Consider Jack and Oskar
- Born Together – Reared Apart: The Landmark Minnesota Twin Study by Nancy Segal
Harvard, 410 pp, £39.95, June 2012, ISBN 978 0 674 05546 9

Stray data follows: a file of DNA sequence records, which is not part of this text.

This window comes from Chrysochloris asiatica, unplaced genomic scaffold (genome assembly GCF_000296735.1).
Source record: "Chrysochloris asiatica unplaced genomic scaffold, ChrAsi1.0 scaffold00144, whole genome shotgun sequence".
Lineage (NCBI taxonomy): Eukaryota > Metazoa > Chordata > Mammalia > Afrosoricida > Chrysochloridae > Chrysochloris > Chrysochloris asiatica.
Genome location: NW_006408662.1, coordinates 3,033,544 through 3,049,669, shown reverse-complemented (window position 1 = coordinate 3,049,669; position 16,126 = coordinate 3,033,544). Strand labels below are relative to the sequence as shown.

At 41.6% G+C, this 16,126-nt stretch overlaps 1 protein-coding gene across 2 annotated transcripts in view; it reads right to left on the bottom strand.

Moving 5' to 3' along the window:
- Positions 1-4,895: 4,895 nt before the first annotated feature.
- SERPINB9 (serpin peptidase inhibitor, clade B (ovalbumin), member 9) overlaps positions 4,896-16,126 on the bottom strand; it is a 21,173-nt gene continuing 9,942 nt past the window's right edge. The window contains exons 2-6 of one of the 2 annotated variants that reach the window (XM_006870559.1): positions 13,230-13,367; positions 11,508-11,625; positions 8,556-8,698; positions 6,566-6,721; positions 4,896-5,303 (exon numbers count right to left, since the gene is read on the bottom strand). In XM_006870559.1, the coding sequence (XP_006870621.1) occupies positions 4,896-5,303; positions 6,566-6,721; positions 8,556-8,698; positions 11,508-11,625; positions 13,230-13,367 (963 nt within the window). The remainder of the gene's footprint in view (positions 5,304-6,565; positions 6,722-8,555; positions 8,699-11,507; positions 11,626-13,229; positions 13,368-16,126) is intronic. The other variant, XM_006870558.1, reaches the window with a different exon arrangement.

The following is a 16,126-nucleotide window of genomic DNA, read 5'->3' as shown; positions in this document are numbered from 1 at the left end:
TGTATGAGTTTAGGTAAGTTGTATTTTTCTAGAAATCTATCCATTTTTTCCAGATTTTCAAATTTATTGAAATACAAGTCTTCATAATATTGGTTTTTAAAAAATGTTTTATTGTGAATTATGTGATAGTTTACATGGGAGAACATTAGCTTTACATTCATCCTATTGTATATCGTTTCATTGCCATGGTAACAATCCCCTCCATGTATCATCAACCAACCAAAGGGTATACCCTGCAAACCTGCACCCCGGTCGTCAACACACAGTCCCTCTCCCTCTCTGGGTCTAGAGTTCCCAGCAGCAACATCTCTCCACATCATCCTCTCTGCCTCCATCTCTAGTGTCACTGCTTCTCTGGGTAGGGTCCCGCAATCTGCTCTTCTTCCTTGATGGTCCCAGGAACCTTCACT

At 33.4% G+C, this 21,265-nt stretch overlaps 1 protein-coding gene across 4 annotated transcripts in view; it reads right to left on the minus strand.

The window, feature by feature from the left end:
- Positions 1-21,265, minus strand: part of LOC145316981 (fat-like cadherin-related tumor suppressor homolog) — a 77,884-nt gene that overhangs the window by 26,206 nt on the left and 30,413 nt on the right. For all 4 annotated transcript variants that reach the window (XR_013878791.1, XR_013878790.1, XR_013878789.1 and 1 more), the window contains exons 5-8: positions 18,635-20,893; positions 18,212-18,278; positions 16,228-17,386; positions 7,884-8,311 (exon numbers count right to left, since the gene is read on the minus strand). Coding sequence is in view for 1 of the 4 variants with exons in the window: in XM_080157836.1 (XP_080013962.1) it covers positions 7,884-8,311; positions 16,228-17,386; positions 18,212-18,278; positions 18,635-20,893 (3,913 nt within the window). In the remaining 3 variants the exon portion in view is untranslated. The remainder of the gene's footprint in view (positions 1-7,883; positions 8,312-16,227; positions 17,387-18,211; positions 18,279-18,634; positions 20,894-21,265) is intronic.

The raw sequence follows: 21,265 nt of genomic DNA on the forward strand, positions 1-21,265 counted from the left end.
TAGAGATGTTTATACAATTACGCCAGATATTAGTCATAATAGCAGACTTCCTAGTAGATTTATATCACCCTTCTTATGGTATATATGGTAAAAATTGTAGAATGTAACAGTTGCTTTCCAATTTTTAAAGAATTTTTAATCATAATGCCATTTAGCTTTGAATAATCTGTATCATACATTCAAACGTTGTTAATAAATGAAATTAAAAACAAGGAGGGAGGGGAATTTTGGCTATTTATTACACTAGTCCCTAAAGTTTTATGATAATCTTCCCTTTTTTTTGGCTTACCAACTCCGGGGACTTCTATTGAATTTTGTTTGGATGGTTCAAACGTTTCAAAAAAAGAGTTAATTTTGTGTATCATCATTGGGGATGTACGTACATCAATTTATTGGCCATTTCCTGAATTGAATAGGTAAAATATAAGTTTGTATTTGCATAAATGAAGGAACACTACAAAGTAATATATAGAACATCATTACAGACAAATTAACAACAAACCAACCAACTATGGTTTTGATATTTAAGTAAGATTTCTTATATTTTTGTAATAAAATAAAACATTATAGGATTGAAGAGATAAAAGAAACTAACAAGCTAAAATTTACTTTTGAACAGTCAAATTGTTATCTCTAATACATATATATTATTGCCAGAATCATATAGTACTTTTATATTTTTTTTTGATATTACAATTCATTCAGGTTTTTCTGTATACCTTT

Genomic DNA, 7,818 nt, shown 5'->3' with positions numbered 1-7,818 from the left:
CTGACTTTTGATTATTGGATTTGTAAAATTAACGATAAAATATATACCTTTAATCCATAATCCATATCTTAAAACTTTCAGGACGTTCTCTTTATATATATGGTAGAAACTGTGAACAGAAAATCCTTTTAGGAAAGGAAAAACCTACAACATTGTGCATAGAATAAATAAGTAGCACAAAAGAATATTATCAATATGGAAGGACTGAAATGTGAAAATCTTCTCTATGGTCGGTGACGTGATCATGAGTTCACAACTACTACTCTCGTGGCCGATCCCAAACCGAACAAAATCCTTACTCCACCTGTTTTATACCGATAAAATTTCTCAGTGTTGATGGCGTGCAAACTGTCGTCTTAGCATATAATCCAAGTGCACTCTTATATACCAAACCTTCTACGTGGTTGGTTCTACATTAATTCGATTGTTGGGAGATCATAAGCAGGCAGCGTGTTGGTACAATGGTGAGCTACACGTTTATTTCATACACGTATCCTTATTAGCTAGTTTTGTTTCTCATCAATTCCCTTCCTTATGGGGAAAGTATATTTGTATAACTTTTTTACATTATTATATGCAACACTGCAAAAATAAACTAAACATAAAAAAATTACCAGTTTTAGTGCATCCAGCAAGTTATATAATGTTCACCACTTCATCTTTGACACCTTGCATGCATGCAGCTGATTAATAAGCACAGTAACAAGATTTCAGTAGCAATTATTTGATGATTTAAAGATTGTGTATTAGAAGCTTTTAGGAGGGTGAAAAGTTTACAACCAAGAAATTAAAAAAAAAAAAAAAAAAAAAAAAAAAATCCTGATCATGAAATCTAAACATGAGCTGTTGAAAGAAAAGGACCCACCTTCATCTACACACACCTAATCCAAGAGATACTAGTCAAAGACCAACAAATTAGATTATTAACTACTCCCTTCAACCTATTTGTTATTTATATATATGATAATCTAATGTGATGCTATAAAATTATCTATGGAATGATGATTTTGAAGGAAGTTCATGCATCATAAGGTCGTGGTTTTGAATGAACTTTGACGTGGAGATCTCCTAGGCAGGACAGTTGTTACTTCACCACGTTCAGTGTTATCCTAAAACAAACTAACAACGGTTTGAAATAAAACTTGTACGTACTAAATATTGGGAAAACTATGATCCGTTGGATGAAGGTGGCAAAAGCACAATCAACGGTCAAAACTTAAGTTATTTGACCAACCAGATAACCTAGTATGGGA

In a tongue-in-cheek editorial in the February 1927 issue of the Journal of Educational Research, the psychologist Guy Whipple announced that ‘the age-old perplexity of heredity has been banished; the old riddle of nature versus nurture has been solved.’ For the previous half-century, psychologists, geneticists, pedagogists and eugenicists had been trying to determine how personality attributes such as intelligence, manual skill and temperament were passed from parents to their offspring. Now, Whipple deadpanned, a rising movement in psychology had invalidated this whole line of research, insisting instead that ‘there are no inherited traits, characters, talents; that every normal person is born with the capacity to learn any behaviour that man has ever known, and that a body organisation [i.e. psychological constitution] can be built up in the first five years of life which makes it impossible for the person to kill or steal.’ This may be a tall order to place on teachers, Whipple continued, but too bad: anyone who wanted to keep up with the latest scientific thinking must embrace ‘nurture’ and ‘kiss Nature goodbye’.